BACKGROUND: As patients with severe aortic valve stenosis (AS) develop symptoms their survival decreases rapidly, if treated conservatively. Transcatheter aortic valve implantation (TAVI) has been introduced as a less invasive treatment alternative, especially in inoperable patients, who often have severe comorbidities, including chronic obstructive pulmonary disease (COPD). MATERIALS AND METHODS: Since the beginning of our TAVI program in March 2008, data on all 131 TAVI patients were prospectively and consecutively collected in this registry with complete follow-up. COPD was present in 37 patients. By January 2012 survival data were collected from the Danish Civil Registration System. Median follow-up duration was 559 days. RESULTS: Overall survival and survival from cardiac death was equivalent in both patients with and without COPD (p = 0.98 and p = 0.26) in the follow-up period. Further, patients with COPD had higher New York Heart Association (NYHA) class prior to intervention compared with those without (3.1 ± 0.5 vs. 2.9 ± 0.5, p = 0.02). In multivariate regression analysis COPD was associated with 30-day postoperative NYHA class (0.43; 95% confidence interval (CI): 0.10-0.75; p = 0.01), but not to NYHA class improvement from pre- to postintervention (0.25; 95% CI: - 0.12 to -0.63; p = 0.18). CONCLUSIONS: In patients with symptomatic severe AS treated with TAVI, the presence of COPD neither affects overall survival nor survival from cardiac death. Patients with COPD had, however, both higher pre- and postoperative NYHA class compared with patients without COPD, but NYHA class improvement from pre- to postintervention was equivalent in both groups.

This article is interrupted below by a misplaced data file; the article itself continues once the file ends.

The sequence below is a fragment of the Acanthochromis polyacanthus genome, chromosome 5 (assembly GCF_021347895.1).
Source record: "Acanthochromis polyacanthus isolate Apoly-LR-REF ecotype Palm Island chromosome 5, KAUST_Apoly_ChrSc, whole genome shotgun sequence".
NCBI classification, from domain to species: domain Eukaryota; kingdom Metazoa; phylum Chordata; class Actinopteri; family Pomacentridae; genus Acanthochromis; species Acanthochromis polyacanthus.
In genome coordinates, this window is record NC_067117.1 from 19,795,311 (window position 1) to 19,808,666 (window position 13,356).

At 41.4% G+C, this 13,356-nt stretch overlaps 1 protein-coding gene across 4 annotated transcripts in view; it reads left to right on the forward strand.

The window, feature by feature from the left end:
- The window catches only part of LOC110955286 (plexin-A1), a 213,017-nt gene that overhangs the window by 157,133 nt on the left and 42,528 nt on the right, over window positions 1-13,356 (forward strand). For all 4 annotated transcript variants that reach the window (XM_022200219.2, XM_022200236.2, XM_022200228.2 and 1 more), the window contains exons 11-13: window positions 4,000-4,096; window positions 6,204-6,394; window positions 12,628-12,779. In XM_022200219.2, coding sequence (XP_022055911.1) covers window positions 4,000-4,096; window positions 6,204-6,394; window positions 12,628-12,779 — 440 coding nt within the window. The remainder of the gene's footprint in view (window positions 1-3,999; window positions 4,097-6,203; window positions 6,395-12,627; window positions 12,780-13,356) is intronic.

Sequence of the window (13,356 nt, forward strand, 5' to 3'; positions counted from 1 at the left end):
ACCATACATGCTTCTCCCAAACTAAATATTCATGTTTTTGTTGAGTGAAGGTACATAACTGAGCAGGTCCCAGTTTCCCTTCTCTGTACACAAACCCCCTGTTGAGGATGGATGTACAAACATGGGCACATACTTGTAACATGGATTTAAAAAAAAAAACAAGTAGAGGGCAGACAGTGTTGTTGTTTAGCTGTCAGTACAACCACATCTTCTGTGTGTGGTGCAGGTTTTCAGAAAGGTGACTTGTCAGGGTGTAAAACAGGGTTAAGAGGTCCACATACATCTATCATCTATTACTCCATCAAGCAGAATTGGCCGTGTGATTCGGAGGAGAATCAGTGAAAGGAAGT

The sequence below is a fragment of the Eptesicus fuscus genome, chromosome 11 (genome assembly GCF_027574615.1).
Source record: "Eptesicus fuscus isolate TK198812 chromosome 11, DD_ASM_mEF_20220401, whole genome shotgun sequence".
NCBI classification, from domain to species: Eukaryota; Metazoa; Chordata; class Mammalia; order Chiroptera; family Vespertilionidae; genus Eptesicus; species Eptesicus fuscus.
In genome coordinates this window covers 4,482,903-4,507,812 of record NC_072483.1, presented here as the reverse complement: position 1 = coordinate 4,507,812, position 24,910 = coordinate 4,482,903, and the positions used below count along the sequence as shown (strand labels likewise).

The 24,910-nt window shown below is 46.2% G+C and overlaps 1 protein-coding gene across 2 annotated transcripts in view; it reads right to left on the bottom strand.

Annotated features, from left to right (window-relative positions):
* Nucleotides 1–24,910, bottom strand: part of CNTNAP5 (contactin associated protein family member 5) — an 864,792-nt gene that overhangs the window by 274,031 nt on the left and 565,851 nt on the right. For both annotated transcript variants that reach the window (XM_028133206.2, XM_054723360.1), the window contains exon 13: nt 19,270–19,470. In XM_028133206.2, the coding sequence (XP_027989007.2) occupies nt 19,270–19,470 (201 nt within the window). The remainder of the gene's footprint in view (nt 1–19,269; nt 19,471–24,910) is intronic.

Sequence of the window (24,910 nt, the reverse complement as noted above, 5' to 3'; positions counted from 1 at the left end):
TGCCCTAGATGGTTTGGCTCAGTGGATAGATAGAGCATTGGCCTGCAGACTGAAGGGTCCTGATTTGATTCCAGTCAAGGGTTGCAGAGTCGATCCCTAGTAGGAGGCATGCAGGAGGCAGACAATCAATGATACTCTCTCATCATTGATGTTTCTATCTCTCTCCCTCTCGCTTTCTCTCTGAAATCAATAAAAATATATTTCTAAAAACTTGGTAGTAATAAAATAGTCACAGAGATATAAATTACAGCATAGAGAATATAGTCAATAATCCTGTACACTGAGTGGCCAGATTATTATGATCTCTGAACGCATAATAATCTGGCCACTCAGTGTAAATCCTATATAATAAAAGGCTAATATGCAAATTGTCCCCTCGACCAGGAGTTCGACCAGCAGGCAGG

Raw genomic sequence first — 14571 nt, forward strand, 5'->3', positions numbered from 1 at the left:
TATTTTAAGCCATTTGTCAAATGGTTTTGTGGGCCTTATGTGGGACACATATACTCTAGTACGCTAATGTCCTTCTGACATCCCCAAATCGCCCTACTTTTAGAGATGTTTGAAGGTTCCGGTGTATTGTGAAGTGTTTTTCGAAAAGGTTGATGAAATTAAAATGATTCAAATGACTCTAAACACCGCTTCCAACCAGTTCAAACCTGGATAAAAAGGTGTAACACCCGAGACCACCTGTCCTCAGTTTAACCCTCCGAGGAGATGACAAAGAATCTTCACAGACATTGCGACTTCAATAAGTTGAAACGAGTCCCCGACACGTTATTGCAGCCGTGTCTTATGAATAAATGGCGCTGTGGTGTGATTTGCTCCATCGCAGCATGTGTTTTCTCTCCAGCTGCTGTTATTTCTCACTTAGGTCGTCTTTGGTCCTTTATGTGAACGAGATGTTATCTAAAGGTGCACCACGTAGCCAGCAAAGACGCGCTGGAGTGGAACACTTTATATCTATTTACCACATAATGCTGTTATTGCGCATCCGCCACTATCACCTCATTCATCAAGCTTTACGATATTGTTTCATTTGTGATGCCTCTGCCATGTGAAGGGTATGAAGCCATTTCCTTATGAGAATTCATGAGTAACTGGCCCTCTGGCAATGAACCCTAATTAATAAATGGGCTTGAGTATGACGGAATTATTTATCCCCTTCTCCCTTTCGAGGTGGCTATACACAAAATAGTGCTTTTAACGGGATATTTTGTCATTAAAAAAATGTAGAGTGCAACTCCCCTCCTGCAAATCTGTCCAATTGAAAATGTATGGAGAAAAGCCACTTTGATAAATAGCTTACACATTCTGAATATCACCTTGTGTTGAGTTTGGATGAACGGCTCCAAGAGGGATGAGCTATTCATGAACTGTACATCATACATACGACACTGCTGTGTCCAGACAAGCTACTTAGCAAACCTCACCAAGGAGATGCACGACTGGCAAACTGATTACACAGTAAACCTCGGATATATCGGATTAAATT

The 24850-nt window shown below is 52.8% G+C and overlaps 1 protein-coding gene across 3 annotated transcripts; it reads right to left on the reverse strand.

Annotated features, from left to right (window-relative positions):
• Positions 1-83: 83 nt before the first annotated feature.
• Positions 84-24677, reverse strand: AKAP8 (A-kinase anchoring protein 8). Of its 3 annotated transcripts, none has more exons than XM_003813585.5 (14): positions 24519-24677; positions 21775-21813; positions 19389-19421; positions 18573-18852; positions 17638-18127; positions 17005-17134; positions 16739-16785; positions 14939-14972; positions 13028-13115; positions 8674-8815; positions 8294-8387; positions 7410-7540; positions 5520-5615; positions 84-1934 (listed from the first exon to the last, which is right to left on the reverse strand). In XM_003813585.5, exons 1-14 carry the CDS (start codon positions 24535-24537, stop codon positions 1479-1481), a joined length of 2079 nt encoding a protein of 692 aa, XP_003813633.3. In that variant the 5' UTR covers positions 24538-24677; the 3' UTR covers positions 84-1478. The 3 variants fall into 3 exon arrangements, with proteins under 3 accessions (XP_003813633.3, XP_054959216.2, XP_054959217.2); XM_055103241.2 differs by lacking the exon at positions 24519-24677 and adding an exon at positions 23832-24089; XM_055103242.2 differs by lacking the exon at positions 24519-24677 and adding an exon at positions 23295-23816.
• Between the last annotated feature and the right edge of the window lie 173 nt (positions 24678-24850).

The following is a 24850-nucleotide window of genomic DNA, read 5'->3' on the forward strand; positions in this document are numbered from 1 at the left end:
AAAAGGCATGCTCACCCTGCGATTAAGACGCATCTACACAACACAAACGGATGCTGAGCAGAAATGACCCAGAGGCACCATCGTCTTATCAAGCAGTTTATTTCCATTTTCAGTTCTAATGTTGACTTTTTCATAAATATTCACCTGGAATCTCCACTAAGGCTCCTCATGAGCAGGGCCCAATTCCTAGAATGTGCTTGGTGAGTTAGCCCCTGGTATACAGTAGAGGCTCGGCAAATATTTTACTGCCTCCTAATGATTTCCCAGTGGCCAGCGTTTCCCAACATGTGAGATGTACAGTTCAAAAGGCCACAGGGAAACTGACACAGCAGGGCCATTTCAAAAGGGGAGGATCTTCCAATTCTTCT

Scandinavian Cardiovascular Journal, 2015, Vol 49, Issue 1, p. 49-55